Suze’s character really showed that no matter how perfect someone might look on the outside, the inside is an entirely different story. We can never assume. We need to make an effort to understand.
Lastly there is Rosie.
Rosie, in my opinion, tied everything together. No matter how far Caddy strayed from her, Rosie cared. She was the kind of girl that you want as a friend.
Her sarcasm and remarks always ended in warmth. I think her character represented something that we so often forget but that seemed really important to me – not all friendships are alike. It is a topic that doesn’t entirely come up until near the end of the book, but it made the entire book make sense. What Caddy had with Suzanne was different than what she had with Rosie, and yet that was okay. Rosie would always be there for her in the end.
Okay, I’ve ranted for WAY too long – but it was needed! The characters were the key part of Beautiful Broken Things, and to be honest, I haven’t stopped thinking about them since I finished the book!
Because of Sara’s writing, you truly felt the entire book. It seems like a silly thing to say, but you really experienced it, rather than simply read it. She didn’t shimmy through any aspect of the story – she worked hard to make sure we understood.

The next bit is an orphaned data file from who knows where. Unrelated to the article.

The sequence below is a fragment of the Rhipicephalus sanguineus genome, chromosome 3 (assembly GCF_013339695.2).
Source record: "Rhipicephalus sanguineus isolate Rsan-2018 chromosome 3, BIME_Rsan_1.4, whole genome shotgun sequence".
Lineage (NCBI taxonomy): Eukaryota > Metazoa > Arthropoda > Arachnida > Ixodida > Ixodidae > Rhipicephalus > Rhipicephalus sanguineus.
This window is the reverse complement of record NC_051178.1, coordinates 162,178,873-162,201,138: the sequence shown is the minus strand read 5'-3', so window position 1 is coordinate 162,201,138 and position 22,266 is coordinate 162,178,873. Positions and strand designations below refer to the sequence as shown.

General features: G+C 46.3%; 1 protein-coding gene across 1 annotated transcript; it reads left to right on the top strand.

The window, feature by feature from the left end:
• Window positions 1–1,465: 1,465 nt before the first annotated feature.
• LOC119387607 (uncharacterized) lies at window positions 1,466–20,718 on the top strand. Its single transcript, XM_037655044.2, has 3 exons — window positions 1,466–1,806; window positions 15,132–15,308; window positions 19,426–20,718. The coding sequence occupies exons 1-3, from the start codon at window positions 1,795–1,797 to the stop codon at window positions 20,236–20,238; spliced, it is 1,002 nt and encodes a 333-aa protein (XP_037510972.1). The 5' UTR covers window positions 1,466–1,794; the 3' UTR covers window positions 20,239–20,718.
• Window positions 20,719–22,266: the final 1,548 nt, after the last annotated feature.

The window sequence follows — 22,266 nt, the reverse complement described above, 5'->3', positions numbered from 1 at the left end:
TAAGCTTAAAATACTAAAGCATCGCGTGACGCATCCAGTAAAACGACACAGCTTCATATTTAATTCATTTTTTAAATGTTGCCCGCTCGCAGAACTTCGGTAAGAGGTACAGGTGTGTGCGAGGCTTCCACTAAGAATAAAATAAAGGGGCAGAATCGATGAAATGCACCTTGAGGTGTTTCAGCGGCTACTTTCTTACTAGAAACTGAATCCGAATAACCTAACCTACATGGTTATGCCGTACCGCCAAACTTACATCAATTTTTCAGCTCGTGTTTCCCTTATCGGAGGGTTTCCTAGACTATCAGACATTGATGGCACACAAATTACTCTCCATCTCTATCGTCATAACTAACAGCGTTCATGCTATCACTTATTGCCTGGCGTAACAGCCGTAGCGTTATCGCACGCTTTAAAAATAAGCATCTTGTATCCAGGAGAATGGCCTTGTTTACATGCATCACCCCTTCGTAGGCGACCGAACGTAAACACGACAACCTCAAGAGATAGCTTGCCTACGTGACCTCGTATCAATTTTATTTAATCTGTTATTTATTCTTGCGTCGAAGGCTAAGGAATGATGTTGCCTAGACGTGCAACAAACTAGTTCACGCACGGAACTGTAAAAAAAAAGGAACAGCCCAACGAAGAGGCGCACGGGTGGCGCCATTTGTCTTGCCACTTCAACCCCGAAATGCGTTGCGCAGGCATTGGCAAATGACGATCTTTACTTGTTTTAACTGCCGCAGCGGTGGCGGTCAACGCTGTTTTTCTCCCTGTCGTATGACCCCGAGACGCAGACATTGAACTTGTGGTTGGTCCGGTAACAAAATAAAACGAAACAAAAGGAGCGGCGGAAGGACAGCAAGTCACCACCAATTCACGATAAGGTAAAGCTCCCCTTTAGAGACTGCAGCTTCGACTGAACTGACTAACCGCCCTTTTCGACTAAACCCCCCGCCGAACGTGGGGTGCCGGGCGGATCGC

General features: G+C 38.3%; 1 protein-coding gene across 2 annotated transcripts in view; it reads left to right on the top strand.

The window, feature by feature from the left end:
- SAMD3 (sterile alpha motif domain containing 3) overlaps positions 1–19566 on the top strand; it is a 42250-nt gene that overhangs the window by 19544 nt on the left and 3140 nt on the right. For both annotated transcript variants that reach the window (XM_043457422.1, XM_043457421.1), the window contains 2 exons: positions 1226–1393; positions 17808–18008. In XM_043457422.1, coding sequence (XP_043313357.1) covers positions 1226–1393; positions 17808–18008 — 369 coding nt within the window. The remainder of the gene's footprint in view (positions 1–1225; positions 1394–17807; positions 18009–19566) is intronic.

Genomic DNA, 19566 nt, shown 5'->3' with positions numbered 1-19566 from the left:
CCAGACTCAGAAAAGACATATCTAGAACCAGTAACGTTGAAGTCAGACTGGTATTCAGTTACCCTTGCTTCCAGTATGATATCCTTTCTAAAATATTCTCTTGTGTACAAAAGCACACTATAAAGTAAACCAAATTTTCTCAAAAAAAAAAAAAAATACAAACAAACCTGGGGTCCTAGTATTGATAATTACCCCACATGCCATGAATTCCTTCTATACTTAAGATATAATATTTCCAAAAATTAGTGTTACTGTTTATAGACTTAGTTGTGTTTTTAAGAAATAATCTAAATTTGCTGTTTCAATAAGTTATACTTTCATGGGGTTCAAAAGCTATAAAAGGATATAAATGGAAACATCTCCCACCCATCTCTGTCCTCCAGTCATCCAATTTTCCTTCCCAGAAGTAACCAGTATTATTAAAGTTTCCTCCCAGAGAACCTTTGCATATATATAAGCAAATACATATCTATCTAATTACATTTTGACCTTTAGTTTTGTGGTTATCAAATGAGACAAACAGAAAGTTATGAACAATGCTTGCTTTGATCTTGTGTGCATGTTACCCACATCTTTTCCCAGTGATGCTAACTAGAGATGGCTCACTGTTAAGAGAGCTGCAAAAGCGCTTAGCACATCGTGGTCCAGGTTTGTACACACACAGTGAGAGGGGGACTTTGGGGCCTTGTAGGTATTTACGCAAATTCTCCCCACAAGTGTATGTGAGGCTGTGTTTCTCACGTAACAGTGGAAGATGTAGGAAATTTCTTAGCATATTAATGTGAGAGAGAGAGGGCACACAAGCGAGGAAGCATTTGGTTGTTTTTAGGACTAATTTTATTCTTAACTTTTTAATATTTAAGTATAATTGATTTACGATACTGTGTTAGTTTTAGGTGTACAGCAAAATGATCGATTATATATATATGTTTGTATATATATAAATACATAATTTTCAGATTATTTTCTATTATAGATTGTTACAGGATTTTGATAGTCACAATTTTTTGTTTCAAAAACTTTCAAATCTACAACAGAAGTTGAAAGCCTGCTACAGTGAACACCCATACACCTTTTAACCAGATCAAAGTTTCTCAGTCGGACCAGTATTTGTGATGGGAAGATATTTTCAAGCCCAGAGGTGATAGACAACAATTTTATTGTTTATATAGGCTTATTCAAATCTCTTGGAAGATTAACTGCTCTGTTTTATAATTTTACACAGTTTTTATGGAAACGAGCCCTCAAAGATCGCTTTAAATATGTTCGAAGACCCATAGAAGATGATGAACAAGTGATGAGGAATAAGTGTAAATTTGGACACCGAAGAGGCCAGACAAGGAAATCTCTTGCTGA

Something that I really noticed in Beautiful Broken Things was how natural and easy the dialogue was. One of my writing pet peeves is when authors write like we should talk, not how we do talk. I could imagine each conversation as though it were happening right in front of me. It was, like everything else in the story, so real.
Sara is absolutely fantastic. I cannot wait until her next book is released. It is already on my TBR. I honestly cannot recommend her to enough people. She writes with emotion, and that is so powerful.
I really loved that Beautiful Broken Things was set in Brighton. I’ve never been there, but it seems like a great place to set a book. Also, I cannot for the life of me think of ‘Brighton’ without putting an English accent on the word – it’s the same with ‘bath’. Is that just me? Okay. Cool.